3D Raycasting

Becoming a Coding Train Fanboy ¶

Lately I’ve been binging a lot of YouTube again and for a while now I’ve been recommended The Coding Train videos, but I’ve never cared enough to open one of his 40min videos, until a week ago when I discovered how great his coding projects are. Upon watching the introduction of one of his approximating Pi videos I decided it would be fun to try and code the program, before watching the video. It was a fun little project and I can really recommend it.

Upon scouting around some of his other videos, I realized that his coding challenge videos all have a recurring theme: They are all really cool day/weekend projects! The first few minutes he talks about what the project will be about and he even explains it visually on his whiteboard. This is usually enough to get started in the project and is also how I created my first raycasting program. I’d watch the intro of his video, then try to code it myself and if I was stuck I would catch up in his video. I found this video about 2D raycasting and was intrigued enough to try it out. Once I got that done I also saw his 3D raycasting video and decided to create that as well. That is also what this blogpost is about.

Getting the 2D Raycasting to work ¶

The first step was to get the base all nicely setup and get some simple raytracing setup in a 2D visual environment. For this visual environment I used SFML. A really cool C++ multi-media library. It allows one to draw lines and squares, which is all I needed for this project. It being a C++ library allows me to write inefficient code, but still have the program run really quick. Aaaaaaannd C++ is just a cool language to use in general.

I started with a single ray that had a position and a direction. Then I worked on a function to find me the intersection of that ray and a single wall (if there was one). Thankfully this was really well documented in this line-line intersection Wikipedia article. The second step was to iterate over all the walls and find the intersection that is closest to the origin of the ray. This now allowed me to shoot a ray in any direction and find the first wall it hit.

Now I was able to create a player struct that had a position, a view direction and contained an array of rays:

struct player {
    sf::Vector2f pos;
    sf::Vector2f dir;
    sf::Vector2f* rays;

sf::Vector2f is a 2-wide float vector from the SFML library.

At this step, I was able to create a circle of rays around the player and for each ray I checked the closest intersection of a wall. I sadly don’t have a picture of this step. By reducing the degree range of the rays from 360° to 50° I was able to simulate a more realistic FOV (field of view). This then got me the effect visible in the below GIF (you’ll notice there is some other shenanigans going on in that GIF, I already started on the 3D part there).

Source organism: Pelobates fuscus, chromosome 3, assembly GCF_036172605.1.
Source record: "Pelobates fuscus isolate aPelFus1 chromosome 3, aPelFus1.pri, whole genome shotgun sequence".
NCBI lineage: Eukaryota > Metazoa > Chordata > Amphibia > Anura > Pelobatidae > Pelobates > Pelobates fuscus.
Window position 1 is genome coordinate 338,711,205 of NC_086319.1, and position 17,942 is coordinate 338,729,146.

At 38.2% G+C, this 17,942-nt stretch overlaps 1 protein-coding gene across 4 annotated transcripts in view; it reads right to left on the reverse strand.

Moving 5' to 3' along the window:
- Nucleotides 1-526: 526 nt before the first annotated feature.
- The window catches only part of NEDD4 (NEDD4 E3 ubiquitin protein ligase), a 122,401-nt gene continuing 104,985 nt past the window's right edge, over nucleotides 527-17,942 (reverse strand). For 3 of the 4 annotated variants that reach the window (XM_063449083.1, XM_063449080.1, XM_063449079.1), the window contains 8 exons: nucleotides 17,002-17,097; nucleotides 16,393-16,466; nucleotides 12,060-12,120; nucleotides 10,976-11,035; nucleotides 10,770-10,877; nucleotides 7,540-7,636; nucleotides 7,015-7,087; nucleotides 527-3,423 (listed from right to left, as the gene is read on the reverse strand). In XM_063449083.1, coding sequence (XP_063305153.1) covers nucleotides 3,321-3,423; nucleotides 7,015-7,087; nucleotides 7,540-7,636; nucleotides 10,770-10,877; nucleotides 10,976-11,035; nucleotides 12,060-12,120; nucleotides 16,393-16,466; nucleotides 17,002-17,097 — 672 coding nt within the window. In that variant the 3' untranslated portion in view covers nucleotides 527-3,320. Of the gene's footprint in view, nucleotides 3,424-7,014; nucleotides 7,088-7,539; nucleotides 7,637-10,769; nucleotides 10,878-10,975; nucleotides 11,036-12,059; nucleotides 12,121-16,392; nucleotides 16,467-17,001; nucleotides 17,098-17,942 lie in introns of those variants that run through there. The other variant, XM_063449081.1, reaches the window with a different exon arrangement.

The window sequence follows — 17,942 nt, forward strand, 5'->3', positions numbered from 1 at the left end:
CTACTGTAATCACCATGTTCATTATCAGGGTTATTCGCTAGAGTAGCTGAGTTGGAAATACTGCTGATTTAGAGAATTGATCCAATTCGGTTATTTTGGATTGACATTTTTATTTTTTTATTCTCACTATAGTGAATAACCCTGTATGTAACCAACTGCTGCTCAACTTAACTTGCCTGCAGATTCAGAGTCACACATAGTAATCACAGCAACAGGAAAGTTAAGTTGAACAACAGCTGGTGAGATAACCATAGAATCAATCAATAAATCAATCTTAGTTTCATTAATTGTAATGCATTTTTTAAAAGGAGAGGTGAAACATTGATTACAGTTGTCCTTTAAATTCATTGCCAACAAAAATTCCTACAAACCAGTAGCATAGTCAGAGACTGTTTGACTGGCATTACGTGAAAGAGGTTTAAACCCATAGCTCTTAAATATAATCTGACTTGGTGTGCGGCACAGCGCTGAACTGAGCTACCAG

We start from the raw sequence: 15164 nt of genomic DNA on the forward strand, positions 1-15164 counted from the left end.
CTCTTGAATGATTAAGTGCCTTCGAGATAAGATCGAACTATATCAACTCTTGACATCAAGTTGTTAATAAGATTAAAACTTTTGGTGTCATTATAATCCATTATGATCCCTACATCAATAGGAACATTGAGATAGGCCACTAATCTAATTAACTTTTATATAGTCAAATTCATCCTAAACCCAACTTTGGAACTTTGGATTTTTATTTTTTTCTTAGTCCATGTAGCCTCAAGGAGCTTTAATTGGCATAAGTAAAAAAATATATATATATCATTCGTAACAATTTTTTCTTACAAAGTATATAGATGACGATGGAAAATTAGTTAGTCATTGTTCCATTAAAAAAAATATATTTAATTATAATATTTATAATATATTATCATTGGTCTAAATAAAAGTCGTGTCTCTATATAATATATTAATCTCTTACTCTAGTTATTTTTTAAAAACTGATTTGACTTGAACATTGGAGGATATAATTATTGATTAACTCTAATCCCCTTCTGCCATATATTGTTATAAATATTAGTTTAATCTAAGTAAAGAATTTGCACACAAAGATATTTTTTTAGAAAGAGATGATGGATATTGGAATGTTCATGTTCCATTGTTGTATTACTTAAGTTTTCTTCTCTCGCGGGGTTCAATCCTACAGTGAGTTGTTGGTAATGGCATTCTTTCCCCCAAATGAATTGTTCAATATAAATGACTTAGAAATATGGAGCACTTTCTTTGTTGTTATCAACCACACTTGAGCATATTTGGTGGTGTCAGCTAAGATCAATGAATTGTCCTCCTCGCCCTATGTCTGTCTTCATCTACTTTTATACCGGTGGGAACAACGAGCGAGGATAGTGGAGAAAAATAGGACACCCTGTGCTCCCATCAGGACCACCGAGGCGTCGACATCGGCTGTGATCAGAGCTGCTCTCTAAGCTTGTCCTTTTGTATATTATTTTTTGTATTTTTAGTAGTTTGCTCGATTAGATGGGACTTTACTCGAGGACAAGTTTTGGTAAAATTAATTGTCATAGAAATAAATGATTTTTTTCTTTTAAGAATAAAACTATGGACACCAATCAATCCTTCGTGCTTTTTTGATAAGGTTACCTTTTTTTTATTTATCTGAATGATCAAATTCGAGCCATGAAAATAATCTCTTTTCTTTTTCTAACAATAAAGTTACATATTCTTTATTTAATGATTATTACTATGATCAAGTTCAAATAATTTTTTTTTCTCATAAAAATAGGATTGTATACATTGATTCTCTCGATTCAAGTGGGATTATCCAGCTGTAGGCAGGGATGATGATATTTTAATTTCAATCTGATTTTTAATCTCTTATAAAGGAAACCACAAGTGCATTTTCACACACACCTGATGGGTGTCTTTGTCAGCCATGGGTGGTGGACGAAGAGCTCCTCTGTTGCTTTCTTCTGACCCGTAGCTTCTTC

Turning 2D into 3D ¶

Now we come to the interesting part. Here I made the 2D raycasting into something that looks 3D. This is actually fairly simple. If you’ve been able to follow up to here, you’ll be able to follow this 3D part no problem. This is also the part that makes my 2D lines look more like Wolfenstein 3D.

To get this 3D effect I was able to simply look at all my rays and check if they’re touching any wall. If they are, we can get the distance to the point of contact and draw a thin rectangle with the height depending on the distance. If the distance is bigger, we create a smaller rectangle and if the distance is lower, we create a higher rectangle. This then gives off the effect of a 3D world where far things appear small and close things appear big.

Adding colors ¶

If all the walls are the same color, we don’t really get a full 3D effect yet though. A simple way to make it look 3D is to have closer walls appear brighter and further ones darker. This also gives off an effect as if we’d be holding a diffused light. This would also be fitting for a horror game.

Here is a screenshot of how that looked:

The overlayed boxes and dot with lines coming around is how the map was set up at that point.

I then went further and added some colors to the ceiling and floor, instead of simply having them be completely black:

Lastly I added a gradient to the floor and ceiling to make them also look as if it’s getting further away. On top of that I finally added some more boxes to the map to make it a bit more interesting to run around in:

Going forward ¶

This project could be continued in a lot of directions. I already thought about maybe bringing in enemies which could be simple sprites that constantly look at the player (makes drawing them easier) and adding a gun just like in Wolfenstein 3D. But that would be for another time.

Additionally, if you run the program on your own machine, you might notice that the movement and turning is really slow or really fast. That’s because right now I simply update the screen with a while True loop, which depending on how fast your machine is makes moving around and turning faster or slower. When I was testing around different FOVs which resulted in a lot more rays being shot out, I also had to occasionally change up the movement speed so I was able to move around at a reasonable speed. Thinking back, this could have probably simply been fixed with some deltaTime variable that measures the time since the last iteration.

All in all, this is a project I can really recommend, as it sounds like a really daunting task at first (if you’ve never done 3D), but as you go step by step you’ll see how it all works and is really satisfying.

Source Code ¶

If you want to try it out, the source code is all over here. Most of the files are simply boilerplate code that are used to run SFML on VSCode. The file with all the logic is src/Main.cpp.